As Washington argues, Maine suffers

5 years ago

As I write this, we are in the midst of week four of the government shutdown — and while I’m hopeful that we may have reached a solution by the time you read this, the fact remains that every day of this shutdown has been completely irresponsible and unnecessary.

Before funding for the government expired, the Senate reached a bipartisan agreement to extend the funding deadline and allow for additional negotiations on the issue of border security — in fact, the Senate voted unanimously to keep the government open. But President Trump rejected this agreement, choosing to hold the paychecks of 800,000 federal workers hostage in exchange for an undefined border wall that is riddled with concerns regarding cost, location, effectiveness in protecting the border, environmental impact, and more.

But I want to focus on the hardworking people in Maine and across the country who are caught in the crossfire of a wholly unrelated policy debate.

In the weeks since this shutdown has started, approximately 1,200 federal workers in Maine have gone without pay. Some are furloughed, sitting at home without the opportunity to do their jobs, and others — like our U.S. Coast Guard personnel, Customs and Border Protection agents, and Transportation Security Administration employees — are being forced to come to work, but without pay. The same is true for government contractors, who may never see the wages they are losing as the shutdown drags on. (Though I’m working to fix that — more on that in a minute.)

But just because the paychecks have stopped doesn’t mean the bills stop, so now these public servants are trying to stretch their savings to keep food on the table, pay the mortgage, afford essential medications, and so much more. Maine people are responding as they always do: trying to help, with food pantries opening their doors to federal workers going without pay and neighbors helping their fellow community members bridge the gap. But this shouldn’t even be necessary — these hardworking men and women should be allowed to earn their living.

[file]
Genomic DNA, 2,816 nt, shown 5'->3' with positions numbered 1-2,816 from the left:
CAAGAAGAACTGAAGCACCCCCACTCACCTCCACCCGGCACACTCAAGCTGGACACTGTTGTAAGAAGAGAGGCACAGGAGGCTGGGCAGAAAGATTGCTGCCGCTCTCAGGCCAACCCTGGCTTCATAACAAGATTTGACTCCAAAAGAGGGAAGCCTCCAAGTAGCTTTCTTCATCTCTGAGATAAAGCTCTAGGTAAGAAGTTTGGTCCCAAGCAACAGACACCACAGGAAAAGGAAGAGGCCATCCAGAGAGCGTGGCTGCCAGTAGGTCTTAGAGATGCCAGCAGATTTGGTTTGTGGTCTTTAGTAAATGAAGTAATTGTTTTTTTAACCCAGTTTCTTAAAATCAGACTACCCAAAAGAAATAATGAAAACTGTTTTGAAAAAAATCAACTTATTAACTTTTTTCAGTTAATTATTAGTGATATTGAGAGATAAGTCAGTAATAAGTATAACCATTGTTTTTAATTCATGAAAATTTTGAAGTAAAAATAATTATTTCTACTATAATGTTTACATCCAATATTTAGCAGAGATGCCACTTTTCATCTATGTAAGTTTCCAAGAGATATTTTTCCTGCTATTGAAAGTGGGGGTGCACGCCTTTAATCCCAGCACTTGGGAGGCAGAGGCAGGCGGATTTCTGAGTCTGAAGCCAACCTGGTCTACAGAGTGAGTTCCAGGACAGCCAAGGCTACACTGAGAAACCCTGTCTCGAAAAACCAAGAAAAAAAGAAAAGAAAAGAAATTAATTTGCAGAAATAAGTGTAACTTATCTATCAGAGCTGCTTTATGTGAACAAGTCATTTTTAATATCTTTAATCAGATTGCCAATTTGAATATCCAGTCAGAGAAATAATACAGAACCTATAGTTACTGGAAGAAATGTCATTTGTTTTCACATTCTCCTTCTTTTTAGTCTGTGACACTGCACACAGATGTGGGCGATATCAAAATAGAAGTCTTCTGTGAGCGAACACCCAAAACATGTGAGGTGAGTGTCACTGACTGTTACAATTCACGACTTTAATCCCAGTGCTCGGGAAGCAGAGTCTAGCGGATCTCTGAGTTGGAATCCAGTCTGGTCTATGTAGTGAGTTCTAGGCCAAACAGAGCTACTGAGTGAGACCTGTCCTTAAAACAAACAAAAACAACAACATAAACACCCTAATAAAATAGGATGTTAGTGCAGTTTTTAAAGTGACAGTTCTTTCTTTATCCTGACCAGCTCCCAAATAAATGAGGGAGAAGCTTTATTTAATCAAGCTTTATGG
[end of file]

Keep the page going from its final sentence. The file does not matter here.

The federal workers who are losing income are struggling — but the economic impact is even more wide-ranging. Chances are, people in your community, or your church, or maybe even you yourself, have been impacted by this unnecessary shutdown.  Families and small businesses around our state are feeling the effects as key government agencies can no longer perform their duties.

It’s hard to comprehend — a debate about a wall on the Southern border shouldn’t slow down Maine’s economic growth. And though there appears to be no bipartisan solution on the horizon as of the time of this writing, there is some incremental progress happening. The most significant piece of news is that a bill to guarantee that federal workers will get their back pay once the shutdown is resolved was recently signed into law. This bill was introduced by my colleague, Senator Susan Collins, who deserves credit for her leadership to ensure we live up to our commitment to these public servants.

But, as I mentioned earlier, federal contractors face a unique challenge without any guarantee or expectation of back pay. The idea that a low-wage worker should miss a month of paychecks for no reason is absolutely terrible, which is why I have cosponsored a bill from Senator Tina Smith of Minnesota to make sure low-wage federal contractors — think janitors or food service workers — aren’t punished for a debate they have no control over.

I’ll keep fighting for them, and for our federal workers, and for the Maine people who rely on the services that are affected. The best way to help them is to reopen the government. We should do so immediately.